Ratnagiri’s 12,000-Year-Old Geoglyphs Clash with Industrial Oil Refinery Ambitions of India

March 23, 2024
1 min read

The Bombay High Court issued a notice to both the Center and the State on a Public Interest Litigation (PIL) aimed at protecting ancient rock art petroglyphs and geoglyphs in the Konkan region. This area, historically known as Aparanta, has been recognized for its cultural vibrance since early historical periods. The concern arises from the construction of a petrochemical refinery in Barsu village of Maharashtra’s Ratnagiri district, which could potentially damage around 250 prehistoric geoglyphs found in the area. These geoglyphs are a form of prehistoric rock art, created on the surface of laterite plateaus by various techniques including carving, picking, and abrading, to form designs. They include depictions of a wide array of animals, humans, and abstract patterns, showcasing the rich biodiversity and artistic expression of prehistoric human settlements in the region.

The Ratnagiri district, part of this coastline, houses more than 1,500 such pieces of art spread across 70 sites, believed to be over 12,000–20,000 years old, according to carbon dating. These sites are protected by the Archaeological Survey of India (ASI) and include figures of animals like deer, elephants, tigers, and even abstract and intricate designs. Notably, several of these geoglyphs are on UNESCO’s tentative world heritage list, underscoring their immense cultural and historical significance..

The PIL emphasizes the unique and remarkable nature of these geoglyphs, which are considered important cultural expressions dating back to the Palaeolithic times. They represent the largest concentration of such art on the laterite plateaus in the Konkan, distinct from other common rock art forms in India like rock paintings, etchings, cup marks, and ring marks. This concentration is described as the most remarkable open-air ensemble of prehistoric human expression known from as far back as 30,000 years ago.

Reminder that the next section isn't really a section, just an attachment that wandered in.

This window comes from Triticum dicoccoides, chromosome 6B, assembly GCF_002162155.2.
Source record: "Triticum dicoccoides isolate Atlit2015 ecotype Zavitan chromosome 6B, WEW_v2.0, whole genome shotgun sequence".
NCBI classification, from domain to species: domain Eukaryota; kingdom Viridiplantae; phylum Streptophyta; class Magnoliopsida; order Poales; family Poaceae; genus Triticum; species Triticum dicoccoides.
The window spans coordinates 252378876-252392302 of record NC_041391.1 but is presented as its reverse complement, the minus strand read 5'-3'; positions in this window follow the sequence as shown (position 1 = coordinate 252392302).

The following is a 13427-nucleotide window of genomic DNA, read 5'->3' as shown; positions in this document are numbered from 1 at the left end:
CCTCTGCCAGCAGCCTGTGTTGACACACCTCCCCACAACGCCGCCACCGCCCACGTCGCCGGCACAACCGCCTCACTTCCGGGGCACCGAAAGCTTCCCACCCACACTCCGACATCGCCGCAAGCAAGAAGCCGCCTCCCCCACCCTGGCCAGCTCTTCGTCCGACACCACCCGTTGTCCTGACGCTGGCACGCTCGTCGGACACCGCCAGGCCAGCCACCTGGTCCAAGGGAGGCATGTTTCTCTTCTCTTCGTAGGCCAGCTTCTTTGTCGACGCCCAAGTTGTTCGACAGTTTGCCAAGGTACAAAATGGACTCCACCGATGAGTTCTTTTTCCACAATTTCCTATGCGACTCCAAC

In light of this, the PIL calls for the preservation of these prehistoric artworks, highlighting the potential threat posed by the proposed industrial projects in the area, such as the mega oil refinery. The Bombay High Court’s notice to the Center, state, and ASI reflects the importance of addressing these concerns to protect and preserve this irreplaceable part of human history and cultural heritage.

Govind Tekale

Embarking on a new journey post-retirement, Govind, once a dedicated teacher, has transformed his enduring passion for current affairs and general knowledge into a conduit for expression through writing. His historical love affair with reading, which borders on addiction, has evolved into a medium to articulate his thoughts and disseminate vital information. Govind pens down his insights on a myriad of crucial topics, including the environment, wildlife, energy, sustainability, and health, weaving through every aspect that is quintessential for both our existence and that of our planet. His writings not only mirror his profound understanding and curiosity but also serve as a valuable resource, offering a deep dive into issues that are critical to our collective future and well-being.

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